Making bread is such a simple pleasure.  It costs barely anything, and requires hardly any effort.  The only thing bread making requires is time.  The major rule in yeast bread baking is don’t kill the yeast. Otherwise, you might as well use your loaf as a door stopper.  I’ve compiled a few more tips to help you with your bread baking adventures:

How do I make sure my bread will rise?
-Too much heat will kill yeast.  Keep the temperature of any ingredients (typically scalded milk, or warm water) under 115F.  It should feel lukewarm to the touch.  Cool temperatures will not harm the yeast, but will cause a slower growth.  As yeast feeds on the dough, it multiplies, and releases carbon dioxide gas.  This is what causes the dough to rise.  If your dough doesn’t show any signs of rising, throw it out.  Check the expiration date on your yeast and start over.

What type of flour should I use?
-Bread flour is preferred for this recipe, but not required.  It depends on the results you desire.  If you’re looking for more of a rustic, hearth-style bread, use bread flour.  If you’re making something more delicate, such as rolls, all purpose flour works better.  If you decide to try out whole wheat flour, my best suggestion is to substitute some all-purpose or bread flour mixed in.  Otherwise, it’ll be extremely dense.

How do I get a perfect looking _____ bread?
-Practice!  Free-form loaves are the toughest to master.  This French Bread is the perfect example of a free form bread.  Don’t expect it to look perfect!  It doesn’t rely on a pan to hold it in.  Other examples are hearth-style breads, or sourdoughs.

How do I know when my bread is done?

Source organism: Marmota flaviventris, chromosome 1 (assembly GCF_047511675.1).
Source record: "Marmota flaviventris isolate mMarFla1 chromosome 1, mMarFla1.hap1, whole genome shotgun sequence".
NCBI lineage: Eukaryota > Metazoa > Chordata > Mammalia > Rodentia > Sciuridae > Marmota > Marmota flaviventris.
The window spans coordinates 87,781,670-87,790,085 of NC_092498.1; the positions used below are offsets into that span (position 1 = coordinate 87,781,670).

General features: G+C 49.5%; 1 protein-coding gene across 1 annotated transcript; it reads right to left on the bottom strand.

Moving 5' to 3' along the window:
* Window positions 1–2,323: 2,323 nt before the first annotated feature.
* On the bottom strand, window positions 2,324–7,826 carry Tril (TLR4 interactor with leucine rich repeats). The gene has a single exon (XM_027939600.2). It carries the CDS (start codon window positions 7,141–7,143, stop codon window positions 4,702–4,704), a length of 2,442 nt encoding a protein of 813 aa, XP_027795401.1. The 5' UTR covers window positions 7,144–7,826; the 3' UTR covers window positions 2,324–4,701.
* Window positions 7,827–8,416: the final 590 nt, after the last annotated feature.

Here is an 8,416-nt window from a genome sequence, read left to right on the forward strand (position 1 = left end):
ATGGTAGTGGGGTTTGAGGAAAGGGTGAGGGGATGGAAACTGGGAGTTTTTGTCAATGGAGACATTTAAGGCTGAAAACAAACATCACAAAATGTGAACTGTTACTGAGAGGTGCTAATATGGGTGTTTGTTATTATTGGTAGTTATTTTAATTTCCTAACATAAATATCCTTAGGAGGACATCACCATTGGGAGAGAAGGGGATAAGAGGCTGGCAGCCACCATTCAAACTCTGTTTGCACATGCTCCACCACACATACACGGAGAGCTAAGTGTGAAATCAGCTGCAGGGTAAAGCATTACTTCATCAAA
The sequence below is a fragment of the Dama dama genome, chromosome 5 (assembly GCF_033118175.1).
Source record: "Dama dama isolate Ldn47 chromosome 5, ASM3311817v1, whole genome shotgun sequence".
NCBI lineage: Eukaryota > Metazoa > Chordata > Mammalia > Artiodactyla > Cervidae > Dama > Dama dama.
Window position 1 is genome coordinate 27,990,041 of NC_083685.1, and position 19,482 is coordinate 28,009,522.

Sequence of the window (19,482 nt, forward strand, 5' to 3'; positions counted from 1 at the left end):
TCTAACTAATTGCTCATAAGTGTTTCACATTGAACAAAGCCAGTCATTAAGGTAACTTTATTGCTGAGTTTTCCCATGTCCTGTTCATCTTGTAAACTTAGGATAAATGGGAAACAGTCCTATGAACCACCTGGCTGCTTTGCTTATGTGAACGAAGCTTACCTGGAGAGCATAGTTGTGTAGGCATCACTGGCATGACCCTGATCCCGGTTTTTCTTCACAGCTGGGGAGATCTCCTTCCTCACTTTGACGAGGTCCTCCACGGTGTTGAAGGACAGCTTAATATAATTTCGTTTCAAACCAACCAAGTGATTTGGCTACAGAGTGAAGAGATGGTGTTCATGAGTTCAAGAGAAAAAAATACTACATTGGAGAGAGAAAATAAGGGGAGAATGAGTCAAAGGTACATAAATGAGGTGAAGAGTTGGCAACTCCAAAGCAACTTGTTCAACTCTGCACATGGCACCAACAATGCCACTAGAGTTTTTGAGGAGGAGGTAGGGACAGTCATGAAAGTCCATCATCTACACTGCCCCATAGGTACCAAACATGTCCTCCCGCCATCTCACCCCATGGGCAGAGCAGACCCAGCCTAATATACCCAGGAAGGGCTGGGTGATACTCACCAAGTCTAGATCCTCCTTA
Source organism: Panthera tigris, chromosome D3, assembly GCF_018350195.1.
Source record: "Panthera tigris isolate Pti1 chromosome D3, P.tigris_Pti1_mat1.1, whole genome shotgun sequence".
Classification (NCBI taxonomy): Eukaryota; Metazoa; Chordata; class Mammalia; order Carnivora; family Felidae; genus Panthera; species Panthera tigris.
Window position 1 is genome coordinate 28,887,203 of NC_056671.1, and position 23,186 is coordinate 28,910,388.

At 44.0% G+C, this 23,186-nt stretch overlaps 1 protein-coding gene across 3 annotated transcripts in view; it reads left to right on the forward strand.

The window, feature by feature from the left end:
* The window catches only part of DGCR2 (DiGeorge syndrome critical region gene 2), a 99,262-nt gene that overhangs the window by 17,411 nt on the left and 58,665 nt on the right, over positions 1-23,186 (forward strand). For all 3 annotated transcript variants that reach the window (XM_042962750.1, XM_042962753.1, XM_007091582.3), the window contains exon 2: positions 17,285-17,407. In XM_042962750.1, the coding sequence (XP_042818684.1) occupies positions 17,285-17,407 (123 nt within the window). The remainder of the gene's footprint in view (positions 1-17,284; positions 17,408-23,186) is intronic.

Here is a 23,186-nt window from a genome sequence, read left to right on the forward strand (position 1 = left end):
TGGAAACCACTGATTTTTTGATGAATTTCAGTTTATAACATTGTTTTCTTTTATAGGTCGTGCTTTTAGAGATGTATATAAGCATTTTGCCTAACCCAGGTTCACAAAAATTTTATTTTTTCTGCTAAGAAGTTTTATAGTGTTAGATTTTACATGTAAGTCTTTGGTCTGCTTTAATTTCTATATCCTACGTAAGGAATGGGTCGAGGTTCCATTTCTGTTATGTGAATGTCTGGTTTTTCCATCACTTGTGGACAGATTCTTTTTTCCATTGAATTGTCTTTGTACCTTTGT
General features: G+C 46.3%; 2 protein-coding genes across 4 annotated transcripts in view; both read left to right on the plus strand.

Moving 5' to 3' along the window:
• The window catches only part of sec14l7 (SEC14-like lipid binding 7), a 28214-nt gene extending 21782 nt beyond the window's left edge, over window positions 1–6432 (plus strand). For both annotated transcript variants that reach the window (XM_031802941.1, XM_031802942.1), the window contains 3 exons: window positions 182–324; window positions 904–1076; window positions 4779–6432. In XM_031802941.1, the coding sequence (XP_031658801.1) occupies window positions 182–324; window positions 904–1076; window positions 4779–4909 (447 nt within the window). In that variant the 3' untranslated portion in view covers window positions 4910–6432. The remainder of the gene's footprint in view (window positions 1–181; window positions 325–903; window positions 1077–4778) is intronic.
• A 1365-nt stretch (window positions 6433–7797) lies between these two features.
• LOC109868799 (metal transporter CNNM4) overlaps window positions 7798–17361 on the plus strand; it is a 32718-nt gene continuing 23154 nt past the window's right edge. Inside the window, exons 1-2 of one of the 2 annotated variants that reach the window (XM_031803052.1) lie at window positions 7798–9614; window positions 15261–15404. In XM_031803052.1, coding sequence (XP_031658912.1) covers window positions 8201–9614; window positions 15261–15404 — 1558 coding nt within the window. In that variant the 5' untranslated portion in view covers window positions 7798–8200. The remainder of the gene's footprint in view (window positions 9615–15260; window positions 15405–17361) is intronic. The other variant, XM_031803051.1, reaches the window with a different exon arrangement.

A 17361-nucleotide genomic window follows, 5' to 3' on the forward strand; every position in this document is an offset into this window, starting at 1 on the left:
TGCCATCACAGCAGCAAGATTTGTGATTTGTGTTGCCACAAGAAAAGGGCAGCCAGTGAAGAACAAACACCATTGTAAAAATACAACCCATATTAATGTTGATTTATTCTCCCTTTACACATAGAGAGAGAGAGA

-Always a tough question.  Recipes always say  to tap the bottom of the loaf with your finger, and if it sounds hollow, it’s done.  Sometimes, I laugh at those instructions.  It’s crazy to pull a piping hot loaf of bread out of the oven and start tapping at the bottom.  Or, stick an instant-read thermometer in the bread.  Most are done at 195F.  These days, I go by look/feel of the bread.  You’ll get the hang of it.

Don’t feel intimidated by baking bread!  Just like anything, it can be mastered with practice!

This French bread recipe is adapted from the Joy of Cooking and makes two baguettes.

-4 Cups Bread Flour
-1 1/2 teaspoons Salt
-2 1/4 teaspoons Active Dry Yeast
-1 1/2 cups Warm Water (105-115F)

In a mixing bowl, add flour, salt, and yeast.

Stir together.

Make a well in the flour mixture.  Slowly pour water in.

Mix together and knead for 12 minutes.  (Or, if using a stand mixer, use the dough hook attachment on low speed for 12 minutes total.)

Remove dough and oil the bowl.

Add dough, and let rise in a warm place for two hours.  I usually cover mine with a clean, floured towel.


After 2 hours:

Punch the dough down with your first and bring the edges of the dough to the center.

Cut dough in half and form baguettes.  Push the dough away from you, rolling with both hands until the dough is long and thin.

Place on an oiled pan and allow to rise for an hour, or until almost doubled in size.

Here it is after the second rise:
Preheat oven to 400F.  Now, it’s time to score the bread.  Scoring the bread helps it rise properly without ripping or tearing on its own.  Not to mention, it looks pretty!

Use a lame, a razor blade, or a very sharp knife.
Put an oven safe bowl or baking pan on the bottom of the oven.  Pour 1 cup of water into the pan to create steam.  This will create a chewy crust.

Bake the bread on the center rack at 400F for 10 minutes.  Reduce heat to 350F and bake another 30 minutes.  Turn oven off and crack the oven door for another 5 minutes, or until bread is done.

Wait until bread has cooled before slicing.

This makes great French toast, or perfect for Bruschetta!